Everyday Theology

How to Read Cultural Texts and Interpret Trends

by KEVIN VANHOOZER (Author)Kevin J. Vanhoozer (Editor)Charles A. Anderson (Editor)Michael J. Sleasman (Editor)
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Description

Generally speaking, students, theologians, pastors, and church leaders are well-trained in the task of biblical exegesis. Where many fall short, however, is in the area of cultural exegesis--reading and interpreting the texts and trends produced by our culture, which can have a profound influence on the way we understand the world and practice our faith. Anyone interested in the intersection of Christianity and culture needs to be able to do "everyday theology." This innovative volume will help readers think theologically about our cultural environment and respond faithfully as Christian disciples.

"I am one of those Christians who has theological questions about Eminem, MySpace, grocery stores, and the like. So I am very pleased that we now have this book of stimulating and important reflections on such matters. These authors demonstrate how to think theologically about popular culture."
--Richard J. Mouw, professor of faith and public life and former president, Fuller Seminary

"Kevin Vanhoozer, Charles Anderson, and Michael Sleasman bring together a bright team of culture readers who help us see common things in uncommon ways and describe them with uncommon yet useful terms. They are pioneers, I hope, of a new era among faithful people in constructive, discerning, and loving engagement rather than reactive, superficial, and judgmental antagonism toward our culture."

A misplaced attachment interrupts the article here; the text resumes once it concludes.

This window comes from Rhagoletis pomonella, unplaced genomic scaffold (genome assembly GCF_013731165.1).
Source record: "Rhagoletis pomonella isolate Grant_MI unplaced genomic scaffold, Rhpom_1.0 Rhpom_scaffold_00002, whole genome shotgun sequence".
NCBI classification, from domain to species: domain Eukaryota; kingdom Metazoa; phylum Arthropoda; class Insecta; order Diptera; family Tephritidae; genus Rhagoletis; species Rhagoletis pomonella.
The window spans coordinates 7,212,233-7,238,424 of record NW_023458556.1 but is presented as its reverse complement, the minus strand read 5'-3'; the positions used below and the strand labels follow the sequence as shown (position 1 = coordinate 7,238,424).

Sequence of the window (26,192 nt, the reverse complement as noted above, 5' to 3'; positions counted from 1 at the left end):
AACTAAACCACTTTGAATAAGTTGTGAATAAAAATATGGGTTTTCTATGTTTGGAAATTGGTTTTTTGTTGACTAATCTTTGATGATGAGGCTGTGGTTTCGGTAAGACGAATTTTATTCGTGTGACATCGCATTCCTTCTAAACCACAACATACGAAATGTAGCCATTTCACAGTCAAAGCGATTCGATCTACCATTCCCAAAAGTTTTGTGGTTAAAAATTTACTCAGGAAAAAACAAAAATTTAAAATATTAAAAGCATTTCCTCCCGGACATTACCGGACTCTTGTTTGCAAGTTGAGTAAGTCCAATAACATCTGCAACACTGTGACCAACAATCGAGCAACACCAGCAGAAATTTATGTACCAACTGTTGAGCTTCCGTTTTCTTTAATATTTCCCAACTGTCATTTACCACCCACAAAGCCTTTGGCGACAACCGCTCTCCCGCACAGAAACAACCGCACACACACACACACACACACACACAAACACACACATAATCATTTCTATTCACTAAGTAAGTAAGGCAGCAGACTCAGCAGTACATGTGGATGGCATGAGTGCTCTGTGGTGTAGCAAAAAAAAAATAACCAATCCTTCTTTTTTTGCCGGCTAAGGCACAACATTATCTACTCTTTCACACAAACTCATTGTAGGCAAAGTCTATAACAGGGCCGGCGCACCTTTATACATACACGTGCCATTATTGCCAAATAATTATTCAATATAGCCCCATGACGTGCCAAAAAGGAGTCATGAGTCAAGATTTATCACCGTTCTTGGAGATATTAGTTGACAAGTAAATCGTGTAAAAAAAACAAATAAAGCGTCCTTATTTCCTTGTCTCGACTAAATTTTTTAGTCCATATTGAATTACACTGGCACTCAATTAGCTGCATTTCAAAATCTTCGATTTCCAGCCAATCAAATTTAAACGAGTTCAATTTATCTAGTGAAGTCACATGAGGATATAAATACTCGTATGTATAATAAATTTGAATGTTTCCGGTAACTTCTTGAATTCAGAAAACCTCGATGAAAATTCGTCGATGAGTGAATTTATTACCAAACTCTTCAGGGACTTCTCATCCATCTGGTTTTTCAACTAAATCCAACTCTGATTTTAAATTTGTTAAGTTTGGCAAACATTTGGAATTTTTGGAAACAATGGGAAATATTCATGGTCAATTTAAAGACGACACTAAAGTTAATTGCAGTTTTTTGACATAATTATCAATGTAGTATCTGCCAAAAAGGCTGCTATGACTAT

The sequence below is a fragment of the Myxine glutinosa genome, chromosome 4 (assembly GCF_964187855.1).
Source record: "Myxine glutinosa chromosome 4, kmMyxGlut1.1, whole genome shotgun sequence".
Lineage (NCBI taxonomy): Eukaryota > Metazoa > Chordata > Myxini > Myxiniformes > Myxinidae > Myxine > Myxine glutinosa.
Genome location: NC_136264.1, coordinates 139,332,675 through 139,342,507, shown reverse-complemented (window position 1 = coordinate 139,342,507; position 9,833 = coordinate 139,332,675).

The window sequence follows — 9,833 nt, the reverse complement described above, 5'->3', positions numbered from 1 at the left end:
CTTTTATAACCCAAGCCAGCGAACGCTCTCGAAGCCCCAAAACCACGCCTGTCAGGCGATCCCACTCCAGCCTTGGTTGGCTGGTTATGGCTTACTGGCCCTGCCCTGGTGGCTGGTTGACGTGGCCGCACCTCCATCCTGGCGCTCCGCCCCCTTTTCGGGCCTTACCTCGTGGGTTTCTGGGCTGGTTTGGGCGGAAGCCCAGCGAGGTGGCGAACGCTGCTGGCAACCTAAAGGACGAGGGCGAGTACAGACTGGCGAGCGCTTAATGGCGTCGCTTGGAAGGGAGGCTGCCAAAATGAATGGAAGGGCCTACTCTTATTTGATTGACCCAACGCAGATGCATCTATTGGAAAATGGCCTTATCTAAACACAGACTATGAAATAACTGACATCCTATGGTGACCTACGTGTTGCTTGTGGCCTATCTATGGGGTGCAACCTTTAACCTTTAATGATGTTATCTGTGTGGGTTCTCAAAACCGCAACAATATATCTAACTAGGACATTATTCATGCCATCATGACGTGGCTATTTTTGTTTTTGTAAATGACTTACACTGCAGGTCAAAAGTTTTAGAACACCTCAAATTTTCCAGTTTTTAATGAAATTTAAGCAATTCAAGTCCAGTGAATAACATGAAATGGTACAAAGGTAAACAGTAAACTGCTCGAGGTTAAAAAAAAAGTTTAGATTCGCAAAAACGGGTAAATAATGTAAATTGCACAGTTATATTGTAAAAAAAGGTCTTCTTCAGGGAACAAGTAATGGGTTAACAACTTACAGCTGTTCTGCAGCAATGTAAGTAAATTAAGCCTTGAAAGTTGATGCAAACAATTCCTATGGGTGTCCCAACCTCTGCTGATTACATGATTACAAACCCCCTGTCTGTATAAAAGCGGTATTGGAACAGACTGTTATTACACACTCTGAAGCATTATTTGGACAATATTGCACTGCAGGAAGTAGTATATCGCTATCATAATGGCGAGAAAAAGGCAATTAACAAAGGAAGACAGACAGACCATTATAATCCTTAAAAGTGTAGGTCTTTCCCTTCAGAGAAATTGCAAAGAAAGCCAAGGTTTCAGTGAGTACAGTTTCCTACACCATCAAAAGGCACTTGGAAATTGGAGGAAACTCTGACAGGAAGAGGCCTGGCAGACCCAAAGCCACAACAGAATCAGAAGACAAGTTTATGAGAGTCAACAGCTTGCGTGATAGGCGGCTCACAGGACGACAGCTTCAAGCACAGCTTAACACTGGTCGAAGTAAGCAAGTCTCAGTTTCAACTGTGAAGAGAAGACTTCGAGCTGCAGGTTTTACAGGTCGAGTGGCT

--Brian McLaren, author/activist (brianmclaren.net)

"There is now a proliferation of books on religion and popular culture but very few books on theology and popular culture. This book seeks to remedy that and offers a rationale for why and how Christians should 'read' popular culture. Kevin Vanhoozer's approach strikes a wise balance between interpreting popular culture with open good will for where God might really be speaking and a biblically formed suspicion for the cunning manufacture of idols. The selection of cultural artifacts examined in part 2 is wide ranging, quirky, and inspired."
--Kelton Cobb, director and professor of Christian thought and history, The Oregon Extension, Eastern Mennonite University

Contributors

KEVIN VANHOOZER, Author

Kevin J. Vanhoozer, Editor

Kevin J. Vanhoozer (PhD, University of Cambridge), one of the world's top theologians, is research professor of systematic theology at Trinity Evangelical Divinity School in Deerfield, Illinois. He previously taught at Wheaton College and the University of Edinburgh. He is the author or editor of numerous books, including The Pastor as Public Theologian, Everyday Theology, The Drama of Doctrine, Is There a Meaning in This Text?, and the award-winning Dictionary for Theological Interpretation of the Bible.

Charles A. Anderson, Editor

Charles A. Anderson is a PhD candidate at the University of Cambridge.

Michael J. Sleasman, Editor

Michael J. Sleasman (PhD, Trinity Evangelical Divinity School) is managing director and research scholar for the Center for Bioethics and Human Dignity and affiliate professor of bioethics at Trinity Graduate School.